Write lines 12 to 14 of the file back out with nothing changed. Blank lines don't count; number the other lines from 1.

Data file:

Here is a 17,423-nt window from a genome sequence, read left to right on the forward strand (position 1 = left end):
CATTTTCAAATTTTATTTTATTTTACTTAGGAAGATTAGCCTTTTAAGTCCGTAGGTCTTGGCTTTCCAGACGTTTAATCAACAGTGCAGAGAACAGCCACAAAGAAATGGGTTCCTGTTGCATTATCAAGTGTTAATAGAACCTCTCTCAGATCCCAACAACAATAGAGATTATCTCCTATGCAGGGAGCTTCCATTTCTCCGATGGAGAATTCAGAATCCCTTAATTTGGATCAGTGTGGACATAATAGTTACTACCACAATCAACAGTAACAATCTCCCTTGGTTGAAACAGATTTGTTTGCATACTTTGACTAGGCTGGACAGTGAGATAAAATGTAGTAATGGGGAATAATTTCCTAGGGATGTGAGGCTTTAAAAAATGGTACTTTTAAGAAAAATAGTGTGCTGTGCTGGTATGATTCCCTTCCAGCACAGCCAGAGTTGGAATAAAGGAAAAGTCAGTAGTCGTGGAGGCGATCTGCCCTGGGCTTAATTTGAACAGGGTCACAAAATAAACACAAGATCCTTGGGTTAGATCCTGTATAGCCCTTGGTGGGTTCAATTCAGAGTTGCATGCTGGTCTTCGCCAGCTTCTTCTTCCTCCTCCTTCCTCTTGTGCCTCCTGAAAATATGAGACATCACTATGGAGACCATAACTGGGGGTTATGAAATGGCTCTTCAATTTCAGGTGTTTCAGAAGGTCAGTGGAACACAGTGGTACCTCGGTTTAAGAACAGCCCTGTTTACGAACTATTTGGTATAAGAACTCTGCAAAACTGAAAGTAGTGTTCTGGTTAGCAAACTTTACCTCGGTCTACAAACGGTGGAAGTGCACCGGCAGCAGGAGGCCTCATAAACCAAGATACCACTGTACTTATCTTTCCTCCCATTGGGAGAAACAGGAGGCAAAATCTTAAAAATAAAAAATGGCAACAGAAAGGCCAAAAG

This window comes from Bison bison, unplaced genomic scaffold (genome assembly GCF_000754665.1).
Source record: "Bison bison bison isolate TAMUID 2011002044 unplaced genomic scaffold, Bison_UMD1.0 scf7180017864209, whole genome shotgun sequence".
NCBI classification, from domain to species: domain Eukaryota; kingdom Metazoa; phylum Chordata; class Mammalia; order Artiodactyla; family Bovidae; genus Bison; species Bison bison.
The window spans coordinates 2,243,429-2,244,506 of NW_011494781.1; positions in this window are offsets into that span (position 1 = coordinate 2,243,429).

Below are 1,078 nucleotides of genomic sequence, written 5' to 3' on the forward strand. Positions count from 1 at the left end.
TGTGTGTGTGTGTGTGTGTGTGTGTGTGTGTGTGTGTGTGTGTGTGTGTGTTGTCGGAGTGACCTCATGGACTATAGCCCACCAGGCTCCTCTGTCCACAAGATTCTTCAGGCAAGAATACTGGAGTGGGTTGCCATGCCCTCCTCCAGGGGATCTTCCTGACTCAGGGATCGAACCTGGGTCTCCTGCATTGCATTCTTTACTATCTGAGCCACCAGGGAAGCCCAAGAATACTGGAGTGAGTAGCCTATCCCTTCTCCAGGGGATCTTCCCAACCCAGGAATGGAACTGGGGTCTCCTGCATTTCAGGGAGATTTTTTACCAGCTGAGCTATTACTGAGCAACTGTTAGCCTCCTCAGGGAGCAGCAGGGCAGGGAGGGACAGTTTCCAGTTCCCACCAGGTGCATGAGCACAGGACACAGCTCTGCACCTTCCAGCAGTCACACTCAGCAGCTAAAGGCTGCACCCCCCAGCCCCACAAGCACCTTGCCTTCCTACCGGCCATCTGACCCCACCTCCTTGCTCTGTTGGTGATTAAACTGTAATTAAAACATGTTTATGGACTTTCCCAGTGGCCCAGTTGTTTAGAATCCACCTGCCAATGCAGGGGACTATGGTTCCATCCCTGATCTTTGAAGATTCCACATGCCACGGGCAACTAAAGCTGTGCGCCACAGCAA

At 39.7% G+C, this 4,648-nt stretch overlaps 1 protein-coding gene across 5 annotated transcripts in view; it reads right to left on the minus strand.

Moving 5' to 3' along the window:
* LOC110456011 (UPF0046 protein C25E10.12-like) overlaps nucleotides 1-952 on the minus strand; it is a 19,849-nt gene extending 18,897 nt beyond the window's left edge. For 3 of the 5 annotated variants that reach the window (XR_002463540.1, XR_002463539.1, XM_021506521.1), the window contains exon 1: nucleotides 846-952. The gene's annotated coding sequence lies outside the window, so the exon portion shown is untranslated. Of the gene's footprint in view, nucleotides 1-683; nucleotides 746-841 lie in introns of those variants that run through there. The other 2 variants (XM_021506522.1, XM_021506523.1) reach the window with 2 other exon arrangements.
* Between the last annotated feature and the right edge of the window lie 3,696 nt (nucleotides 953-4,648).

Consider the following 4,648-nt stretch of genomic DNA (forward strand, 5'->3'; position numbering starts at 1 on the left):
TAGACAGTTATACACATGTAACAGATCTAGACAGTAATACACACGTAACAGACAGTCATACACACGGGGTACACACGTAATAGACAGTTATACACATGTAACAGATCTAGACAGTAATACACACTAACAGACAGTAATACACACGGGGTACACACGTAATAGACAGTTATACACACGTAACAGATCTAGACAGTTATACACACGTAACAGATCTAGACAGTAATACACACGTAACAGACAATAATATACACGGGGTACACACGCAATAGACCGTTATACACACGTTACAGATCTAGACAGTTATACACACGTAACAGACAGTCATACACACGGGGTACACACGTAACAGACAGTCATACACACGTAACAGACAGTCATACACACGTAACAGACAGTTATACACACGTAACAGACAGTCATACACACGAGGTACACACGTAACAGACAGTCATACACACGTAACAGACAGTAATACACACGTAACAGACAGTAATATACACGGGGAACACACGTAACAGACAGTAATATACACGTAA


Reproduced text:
* Between the last annotated feature and the right edge of the window lie 3,696 nt (nucleotides 953-4,648).

Consider the following 4,648-nt stretch of genomic DNA (forward strand, 5'->3'; position numbering starts at 1 on the left):
TAGACAGTTATACACATGTAACAGATCTAGACAGTAATACACACGTAACAGACAGTCATACACACGGGGTACACACGTAATAGACAGTTATACACATGTAACAGATCTAGACAGTAATACACACTAACAGACAGTAATACACACGGGGTACACACGTAATAGACAGTTATACACACGTAACAGATCTAGACAGTTATACACACGTAACAGATCTAGACAGTAATACACACGTAACAGACAATAATATACACGGGGTACACACGCAATAGACCGTTATACACACGTTACAGATCTAGACAGTTATACACACGTAACAGACAGTCATACACACGGGGTACACACGTAACAGACAGTCATACACACGTAACAGACAGTCATACACACGTAACAGACAGTTATACACACGTAACAGACAGTCATACACACGAGGTACACACGTAACAGACAGTCATACACACGTAACAGACAGTAATACACACGTAACAGACAGTAATATACACGGGGAACACACGTAACAGACAGTAATATACACGTAA